Microwave communications systems are found within many mobile radio systems. They are used to connect repeater locations to dispatch points and to connect repeaters with satellite receivers and voting units.

Microwave systems normally are well-engineered. Microwave communications first came into widespread use to connect TV broadcast stations with network studios and to connect parts of the nationwide long-distance telephone network. Both applications demanded extremely high reliability. Between a network headquarters on the East Coast and a TV broadcast station in the Midwest there may be 30 or 40 microwave repeaters. If any of the microwave repeaters fails, the network TV feed can be lost by the local television station. The rarity of such failures is evidence of microwave communications system reliability.

What does all this have to do with troubleshooting a microwave link that forms a part of a two-way radio system? Microwave systems are normally so reliable, it is only necessary to troubleshoot one when almost all other possible causes for a malfunction have been eliminated. Before going to work on the microwave system, be sure the malfunction does not lie in the repeater, the repeater control system or the dispatch console.

External causes of malfunctions Microwave sites are often unattended and in isolated locations where they may be subject to accidents, weather damage or vandalism.

One microwave system in a water tower failed when the water control system malfunctioned and let several inches of water into the equipment building. Even so, the RF equipment was undamaged. The water had damaged the power supply in the bottom of the microwave system cabinet.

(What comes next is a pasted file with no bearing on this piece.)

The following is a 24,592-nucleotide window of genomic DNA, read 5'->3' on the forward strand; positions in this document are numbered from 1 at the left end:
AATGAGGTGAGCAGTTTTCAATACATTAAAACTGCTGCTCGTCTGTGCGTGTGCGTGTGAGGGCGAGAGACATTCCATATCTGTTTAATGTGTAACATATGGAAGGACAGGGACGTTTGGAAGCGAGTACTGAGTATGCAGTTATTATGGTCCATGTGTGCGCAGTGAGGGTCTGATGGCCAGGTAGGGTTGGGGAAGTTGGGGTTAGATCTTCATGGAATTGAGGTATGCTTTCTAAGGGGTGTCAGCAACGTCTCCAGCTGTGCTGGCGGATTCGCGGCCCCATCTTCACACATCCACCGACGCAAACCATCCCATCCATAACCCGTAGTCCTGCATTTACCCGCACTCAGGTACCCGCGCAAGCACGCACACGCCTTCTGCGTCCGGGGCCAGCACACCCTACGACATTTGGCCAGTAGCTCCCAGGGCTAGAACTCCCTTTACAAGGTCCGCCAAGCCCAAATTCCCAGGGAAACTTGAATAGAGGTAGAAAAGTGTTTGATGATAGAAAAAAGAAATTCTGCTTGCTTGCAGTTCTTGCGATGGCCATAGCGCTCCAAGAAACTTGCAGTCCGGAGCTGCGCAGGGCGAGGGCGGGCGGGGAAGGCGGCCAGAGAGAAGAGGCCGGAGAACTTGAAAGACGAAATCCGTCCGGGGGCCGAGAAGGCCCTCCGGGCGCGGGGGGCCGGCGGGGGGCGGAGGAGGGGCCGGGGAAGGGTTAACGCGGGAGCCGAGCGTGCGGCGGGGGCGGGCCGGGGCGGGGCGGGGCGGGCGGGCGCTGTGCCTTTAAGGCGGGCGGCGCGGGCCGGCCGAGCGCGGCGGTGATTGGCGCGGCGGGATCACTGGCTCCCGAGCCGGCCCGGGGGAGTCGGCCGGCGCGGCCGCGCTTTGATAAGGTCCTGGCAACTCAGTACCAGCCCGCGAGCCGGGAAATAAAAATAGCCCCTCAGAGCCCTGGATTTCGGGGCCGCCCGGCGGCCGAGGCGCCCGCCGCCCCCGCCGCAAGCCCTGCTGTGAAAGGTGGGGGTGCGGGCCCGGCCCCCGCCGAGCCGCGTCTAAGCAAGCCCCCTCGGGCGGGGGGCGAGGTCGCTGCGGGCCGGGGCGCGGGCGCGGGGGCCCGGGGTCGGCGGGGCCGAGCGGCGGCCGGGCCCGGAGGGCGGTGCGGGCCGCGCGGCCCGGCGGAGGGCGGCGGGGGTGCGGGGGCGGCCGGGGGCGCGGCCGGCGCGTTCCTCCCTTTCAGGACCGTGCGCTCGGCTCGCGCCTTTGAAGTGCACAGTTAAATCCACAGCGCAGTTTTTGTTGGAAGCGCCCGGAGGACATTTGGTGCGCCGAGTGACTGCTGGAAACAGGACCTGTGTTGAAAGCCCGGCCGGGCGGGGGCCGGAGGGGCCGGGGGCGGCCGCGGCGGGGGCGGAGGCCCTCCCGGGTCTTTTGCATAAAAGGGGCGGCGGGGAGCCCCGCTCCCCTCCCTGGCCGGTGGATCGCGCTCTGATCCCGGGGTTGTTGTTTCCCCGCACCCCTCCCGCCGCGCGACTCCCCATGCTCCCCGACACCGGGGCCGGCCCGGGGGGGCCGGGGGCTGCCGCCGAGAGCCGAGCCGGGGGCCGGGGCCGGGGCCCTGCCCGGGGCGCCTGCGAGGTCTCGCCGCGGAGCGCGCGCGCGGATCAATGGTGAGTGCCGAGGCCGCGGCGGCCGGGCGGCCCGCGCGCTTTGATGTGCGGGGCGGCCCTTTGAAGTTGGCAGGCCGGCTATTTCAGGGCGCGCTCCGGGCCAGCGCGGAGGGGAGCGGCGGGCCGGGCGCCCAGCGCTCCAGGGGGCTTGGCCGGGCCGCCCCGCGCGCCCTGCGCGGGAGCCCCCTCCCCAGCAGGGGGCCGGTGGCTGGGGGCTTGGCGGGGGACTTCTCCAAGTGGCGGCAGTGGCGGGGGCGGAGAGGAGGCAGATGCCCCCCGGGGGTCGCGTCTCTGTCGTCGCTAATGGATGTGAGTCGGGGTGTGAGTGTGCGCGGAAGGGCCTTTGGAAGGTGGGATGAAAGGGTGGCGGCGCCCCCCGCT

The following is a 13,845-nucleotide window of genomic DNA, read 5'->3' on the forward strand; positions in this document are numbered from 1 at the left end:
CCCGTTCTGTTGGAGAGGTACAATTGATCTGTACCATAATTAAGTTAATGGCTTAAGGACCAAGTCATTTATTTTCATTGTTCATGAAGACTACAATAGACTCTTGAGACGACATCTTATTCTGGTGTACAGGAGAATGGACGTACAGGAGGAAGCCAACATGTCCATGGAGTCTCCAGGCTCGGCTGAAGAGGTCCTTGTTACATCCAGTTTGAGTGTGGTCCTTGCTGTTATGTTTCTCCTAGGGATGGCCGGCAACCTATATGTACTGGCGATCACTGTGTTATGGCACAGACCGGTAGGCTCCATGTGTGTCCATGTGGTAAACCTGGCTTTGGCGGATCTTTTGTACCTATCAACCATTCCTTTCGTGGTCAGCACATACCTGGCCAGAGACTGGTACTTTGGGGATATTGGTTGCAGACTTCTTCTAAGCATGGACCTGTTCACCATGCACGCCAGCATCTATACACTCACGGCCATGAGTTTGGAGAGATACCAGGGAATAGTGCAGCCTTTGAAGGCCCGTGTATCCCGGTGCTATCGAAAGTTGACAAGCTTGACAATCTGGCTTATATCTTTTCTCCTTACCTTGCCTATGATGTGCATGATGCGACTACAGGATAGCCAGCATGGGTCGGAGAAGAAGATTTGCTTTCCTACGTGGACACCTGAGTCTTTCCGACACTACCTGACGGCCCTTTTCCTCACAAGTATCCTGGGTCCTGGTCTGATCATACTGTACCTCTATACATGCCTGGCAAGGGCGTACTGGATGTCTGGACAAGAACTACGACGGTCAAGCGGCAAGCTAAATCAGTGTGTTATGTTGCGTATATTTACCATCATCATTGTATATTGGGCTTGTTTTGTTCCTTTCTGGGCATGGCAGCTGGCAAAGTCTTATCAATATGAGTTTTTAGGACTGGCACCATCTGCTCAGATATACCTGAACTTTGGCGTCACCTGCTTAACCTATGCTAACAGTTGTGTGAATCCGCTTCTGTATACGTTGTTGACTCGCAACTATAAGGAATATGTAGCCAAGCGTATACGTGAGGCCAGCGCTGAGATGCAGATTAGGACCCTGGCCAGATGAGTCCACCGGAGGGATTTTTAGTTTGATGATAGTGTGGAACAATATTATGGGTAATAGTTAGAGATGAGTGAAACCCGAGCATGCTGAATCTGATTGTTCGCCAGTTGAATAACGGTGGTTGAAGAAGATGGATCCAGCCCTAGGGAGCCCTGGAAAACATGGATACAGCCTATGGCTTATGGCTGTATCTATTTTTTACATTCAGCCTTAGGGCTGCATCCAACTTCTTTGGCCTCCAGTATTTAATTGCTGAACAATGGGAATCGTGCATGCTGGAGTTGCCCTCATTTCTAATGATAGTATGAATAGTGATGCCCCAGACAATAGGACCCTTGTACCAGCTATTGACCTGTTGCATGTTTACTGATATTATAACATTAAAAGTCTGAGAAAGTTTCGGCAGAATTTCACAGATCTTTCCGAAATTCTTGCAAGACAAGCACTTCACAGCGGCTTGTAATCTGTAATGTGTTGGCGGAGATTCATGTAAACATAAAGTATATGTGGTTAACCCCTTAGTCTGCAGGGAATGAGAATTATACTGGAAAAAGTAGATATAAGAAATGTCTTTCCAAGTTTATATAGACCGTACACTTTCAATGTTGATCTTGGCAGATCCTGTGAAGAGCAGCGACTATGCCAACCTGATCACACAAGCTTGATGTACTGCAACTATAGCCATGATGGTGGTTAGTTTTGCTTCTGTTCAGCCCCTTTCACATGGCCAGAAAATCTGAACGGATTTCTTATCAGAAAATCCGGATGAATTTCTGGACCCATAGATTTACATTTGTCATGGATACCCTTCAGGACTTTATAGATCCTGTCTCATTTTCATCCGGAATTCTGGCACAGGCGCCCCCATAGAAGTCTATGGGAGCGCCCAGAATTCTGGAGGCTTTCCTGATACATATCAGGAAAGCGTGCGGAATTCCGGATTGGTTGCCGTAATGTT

Nitrogen under pressure is widely used in waveguides to exclude moisture. In waveguides pressurized by nitrogen gas, waveguide malfunctions often are accompanied by loss of gas pressure. When properly built, a correctly pressurized waveguide system generally is not subject to internal ice or moisture buildup. Waveguides also may be damaged by vandals using firearms. Unfortunately, operators of large microwave systems consider such waveguide damage to be common.

Preparations for service calls Most of the radio circuits in microwave equipment use fairly low frequencies that can be measured with ordinary instruments found in most two-way radio shops. Servicing microwave systems may require special test instruments, such as a microwave wattmeter, a microwave frequency counter and a spectrum analyzer that covers microwave frequencies. Much of the signal processing takes place at an intermediate frequency that eventually mixes with the microwave oscillator front end. The part of the receiving and transmitting system actually operating a microwave frequency may consist of one or a few modules.

The equipment manual is essential for troubleshooting microwave systems. It explains what to check and outlines a logical troubleshooting procedure.

Keep track of important readings from the indicator instruments that are part of the microwave system. Signal strength and output power should be logged. Logging this information whenever you service the microwave site may reveal problems as they develop.

If a backup or standby circuit is available, switch communications to it before you start servicing equipment in the malfunctioning circuit. Service work then can be done with minimal inconvenience to the microwave circuit users.